You are using an older browser version. Please use a supported version for the best MSN experience.

This Is Why We Eat Candy Canes on Christmas

Eat This, Not That! logo Eat This, Not That! 11/29/2018 Emilia Benton
a group of colorful flowers: Holiday candy canes © Shutterstock Holiday candy canes

Between wreaths, frosted sugar cookies, and holiday coffee cups, there’s one thing that’s equally as ubiquitous at Christmastime: candy canes.

Candy canes are one of those holiday treats that are hard not to love. In fact, demand is so high that 1.76 billion are produced each year—with more than 90 percent sold in the month before Christmas. They’re the most popular non-chocolate candy purchased during the holidays, and they’re so iconic of the yuletide season that they’ve earned their own holiday, National Candy Cane Day, on December 26.

Why do so many people love them so much? There are more reasons than you can shake a (curved) stick at, but do you know how they came to be a Christmas tradition? Let’s take a look, and then check out 13 Amazing Last-Minute Holiday Desserts.

Candy canes are much older than you think—and originally weren’t meant for just Christmas

According to CandyHistory.net, candy canes were originally created over 350 years ago, and were originally made as straight sticks flavored with sugar only. It’s long been believed that the now-famous crook shape came about in 1670, when a German choirmaster at the Cologne Cathedral bent the candy sugar sticks to make them look like shepherd’s hooks. These candies were given out to children who attended church ceremonies, in an effort to bribe them to keep them quiet and well-behaved. This custom eventually spread across Europe and America and became popular.

They’ve evolved a lot over the years

In 1847, August Imgard, a German-Swedish immigrant living in Wooster, Ohio, decorated his Christmas tree with candy canes, along with paper ornaments. This was the first documented use of candy canes in relation to the celebration of Christmas, and it clearly caught on and became a Christmas tradition.

However, according to Christmas cards of that era, candy canes were still all white—they didn’t get their stripes until about half a century later. We don’t know why the stripes were added (it’s a historical mystery as to why this became a thing), but from old card illustrations, we can tell that the first red and white striped canes made their debut in the beginning of the 20th century. Around this time, candy makers also incorporated the peppermint flavor, which became associated as a traditional holiday flavor around the 1950s. That’s also when candy canes got a big boost in popularity, thanks to technology that made it much easier to make the oddly-shaped treat more quickly. Candymaker Bob McCormack had started making canes in 1919 in his hometown of Albany, Georgia, but he was bending them by hand. Then in 1957, his brother-in-law invented a machine to bend the sticks automatically, changing the candy game dramatically. McCormack’s company is now Bobs Candies, and they still sell candy canes. (Also, one fun fact Bobs Candies shares on its site it that its treats were the first candy to be wrapped in cellophane!)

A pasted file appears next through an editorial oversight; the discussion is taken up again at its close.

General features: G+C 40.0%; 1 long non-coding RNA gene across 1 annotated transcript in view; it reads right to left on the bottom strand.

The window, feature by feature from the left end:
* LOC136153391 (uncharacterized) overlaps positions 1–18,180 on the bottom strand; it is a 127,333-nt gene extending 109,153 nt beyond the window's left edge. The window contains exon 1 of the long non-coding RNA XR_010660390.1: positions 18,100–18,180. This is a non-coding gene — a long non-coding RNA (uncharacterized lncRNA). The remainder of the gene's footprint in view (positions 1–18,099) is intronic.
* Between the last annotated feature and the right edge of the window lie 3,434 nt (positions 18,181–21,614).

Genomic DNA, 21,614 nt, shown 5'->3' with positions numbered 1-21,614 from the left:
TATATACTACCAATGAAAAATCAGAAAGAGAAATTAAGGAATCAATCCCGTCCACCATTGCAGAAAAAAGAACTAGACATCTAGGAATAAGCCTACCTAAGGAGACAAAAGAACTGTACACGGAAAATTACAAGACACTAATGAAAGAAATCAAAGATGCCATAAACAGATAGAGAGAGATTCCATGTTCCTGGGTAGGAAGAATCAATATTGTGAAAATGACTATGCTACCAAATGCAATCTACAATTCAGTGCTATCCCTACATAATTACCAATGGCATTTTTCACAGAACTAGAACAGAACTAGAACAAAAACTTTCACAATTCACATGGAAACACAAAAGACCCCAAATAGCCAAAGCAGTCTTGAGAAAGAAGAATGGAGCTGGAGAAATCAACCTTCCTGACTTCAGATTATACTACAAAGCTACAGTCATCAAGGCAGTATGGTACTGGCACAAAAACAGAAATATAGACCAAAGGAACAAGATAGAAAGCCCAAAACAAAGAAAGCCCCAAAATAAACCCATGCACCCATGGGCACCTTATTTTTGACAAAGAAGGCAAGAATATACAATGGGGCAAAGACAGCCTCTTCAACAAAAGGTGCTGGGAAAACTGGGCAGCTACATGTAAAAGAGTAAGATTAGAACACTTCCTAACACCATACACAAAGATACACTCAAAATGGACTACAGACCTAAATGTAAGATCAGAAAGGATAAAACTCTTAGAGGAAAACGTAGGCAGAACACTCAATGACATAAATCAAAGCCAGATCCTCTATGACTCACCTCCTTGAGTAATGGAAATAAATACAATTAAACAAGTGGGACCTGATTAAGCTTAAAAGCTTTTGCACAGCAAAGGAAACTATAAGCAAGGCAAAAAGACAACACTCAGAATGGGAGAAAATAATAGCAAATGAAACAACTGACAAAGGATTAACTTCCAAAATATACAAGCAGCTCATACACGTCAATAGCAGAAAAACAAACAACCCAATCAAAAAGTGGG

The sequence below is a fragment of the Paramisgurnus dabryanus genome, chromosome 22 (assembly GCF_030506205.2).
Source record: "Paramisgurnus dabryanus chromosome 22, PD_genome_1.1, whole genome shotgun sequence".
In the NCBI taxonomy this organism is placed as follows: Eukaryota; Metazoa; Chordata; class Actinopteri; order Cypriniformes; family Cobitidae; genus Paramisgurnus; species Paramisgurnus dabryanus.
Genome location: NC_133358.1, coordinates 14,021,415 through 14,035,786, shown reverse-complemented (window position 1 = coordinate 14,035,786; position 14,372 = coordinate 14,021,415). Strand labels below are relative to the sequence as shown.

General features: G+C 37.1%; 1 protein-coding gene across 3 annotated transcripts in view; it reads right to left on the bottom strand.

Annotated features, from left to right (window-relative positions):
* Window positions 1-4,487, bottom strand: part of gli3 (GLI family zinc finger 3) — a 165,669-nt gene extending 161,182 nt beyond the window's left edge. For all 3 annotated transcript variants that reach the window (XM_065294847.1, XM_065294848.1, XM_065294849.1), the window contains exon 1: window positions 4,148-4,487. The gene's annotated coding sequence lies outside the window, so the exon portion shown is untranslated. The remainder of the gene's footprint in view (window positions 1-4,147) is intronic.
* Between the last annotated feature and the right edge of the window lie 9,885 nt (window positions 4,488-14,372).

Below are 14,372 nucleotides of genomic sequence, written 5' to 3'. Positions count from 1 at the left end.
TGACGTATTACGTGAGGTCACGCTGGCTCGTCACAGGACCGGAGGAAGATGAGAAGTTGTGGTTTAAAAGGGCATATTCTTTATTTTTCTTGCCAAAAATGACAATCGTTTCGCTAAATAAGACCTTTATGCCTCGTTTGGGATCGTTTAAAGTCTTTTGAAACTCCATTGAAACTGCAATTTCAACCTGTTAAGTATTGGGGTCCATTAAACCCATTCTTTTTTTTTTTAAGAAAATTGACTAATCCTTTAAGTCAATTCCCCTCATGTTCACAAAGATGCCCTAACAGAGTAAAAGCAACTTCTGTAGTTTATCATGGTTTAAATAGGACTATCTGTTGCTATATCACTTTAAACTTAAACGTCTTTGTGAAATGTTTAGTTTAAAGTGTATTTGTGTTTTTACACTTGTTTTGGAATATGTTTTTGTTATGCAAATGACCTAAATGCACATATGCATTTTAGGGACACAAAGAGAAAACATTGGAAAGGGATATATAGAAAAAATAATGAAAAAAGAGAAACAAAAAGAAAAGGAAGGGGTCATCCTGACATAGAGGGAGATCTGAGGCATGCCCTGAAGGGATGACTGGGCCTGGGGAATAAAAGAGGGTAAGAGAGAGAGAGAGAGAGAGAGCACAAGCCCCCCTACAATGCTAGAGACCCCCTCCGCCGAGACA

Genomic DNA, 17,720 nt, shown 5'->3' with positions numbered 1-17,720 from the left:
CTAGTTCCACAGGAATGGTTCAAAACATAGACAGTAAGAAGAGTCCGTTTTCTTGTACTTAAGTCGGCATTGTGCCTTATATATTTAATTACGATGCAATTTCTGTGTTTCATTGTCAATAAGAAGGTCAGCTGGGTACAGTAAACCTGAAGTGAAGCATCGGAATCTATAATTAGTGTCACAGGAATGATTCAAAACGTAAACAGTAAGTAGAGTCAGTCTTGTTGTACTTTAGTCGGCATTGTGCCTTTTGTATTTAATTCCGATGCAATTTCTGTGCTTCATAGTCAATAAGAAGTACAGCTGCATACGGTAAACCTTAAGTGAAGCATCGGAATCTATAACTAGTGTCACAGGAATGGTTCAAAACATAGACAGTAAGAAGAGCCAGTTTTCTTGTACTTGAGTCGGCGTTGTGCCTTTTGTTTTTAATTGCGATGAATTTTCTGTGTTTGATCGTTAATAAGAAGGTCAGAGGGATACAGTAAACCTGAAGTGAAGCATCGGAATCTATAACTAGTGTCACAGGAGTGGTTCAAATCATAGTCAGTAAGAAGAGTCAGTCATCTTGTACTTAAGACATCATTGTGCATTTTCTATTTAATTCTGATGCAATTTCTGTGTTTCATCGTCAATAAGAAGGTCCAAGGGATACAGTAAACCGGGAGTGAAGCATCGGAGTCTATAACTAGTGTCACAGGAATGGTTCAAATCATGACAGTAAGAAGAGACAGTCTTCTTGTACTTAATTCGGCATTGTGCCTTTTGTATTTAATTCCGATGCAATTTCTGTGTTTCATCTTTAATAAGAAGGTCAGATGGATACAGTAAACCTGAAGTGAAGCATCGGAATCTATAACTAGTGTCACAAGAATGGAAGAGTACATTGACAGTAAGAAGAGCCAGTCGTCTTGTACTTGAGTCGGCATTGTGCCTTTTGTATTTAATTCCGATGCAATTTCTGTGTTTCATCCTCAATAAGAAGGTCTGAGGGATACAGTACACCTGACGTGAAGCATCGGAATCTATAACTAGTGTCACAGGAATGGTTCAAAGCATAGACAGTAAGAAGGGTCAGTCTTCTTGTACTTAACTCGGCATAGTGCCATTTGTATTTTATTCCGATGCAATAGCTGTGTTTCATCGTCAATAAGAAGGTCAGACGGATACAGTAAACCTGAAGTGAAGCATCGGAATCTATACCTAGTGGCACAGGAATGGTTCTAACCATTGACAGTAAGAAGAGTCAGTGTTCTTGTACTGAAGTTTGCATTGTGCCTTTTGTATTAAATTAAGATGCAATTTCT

Unusual flavors are the new trend

According to The Kitchn, until about 10 years ago, Spangler Candy Co. (based in Bryan, Ohio) still manufactured and sold plain white sugar candy canes that looked like the original candy canes of Christmas past, but more recently the demand for new colors and flavors has taken over. Today, while red-and-white peppermint-flavored candy canes are still regarded as the traditional version for the holiday season, you can now find them in various colors and flavors in candy stores across America, from berry and chocolate candy flavors to unusual savory ones, like bacon , pickle, and sriracha.

Candy canes are more than just a sweet treat

Candy canes make cute tree ornaments, and in fact half of all shoppers who buy them are using them as ornaments! They also work as easy gift embellishments, festive party accessories or favors, and popular stocking stuffers—they’re the second-most popular candy put in stockings, after foil-wrapped chocolates. And of course we like to eat them, too—the minty sweet stick is unlikely to be turned down by kids or adults during the holiday season. From creative touches for your holiday party to whipping up some candy cane peppermint bark for gifting, there are so many ways you can use candy canes.

Now that you’re armed with the history behind this ever-present Christmas candy, go ahead and grab a stick and enjoy!

AdChoices

More from Eat This, Not That!

image beaconimage beaconimage beacon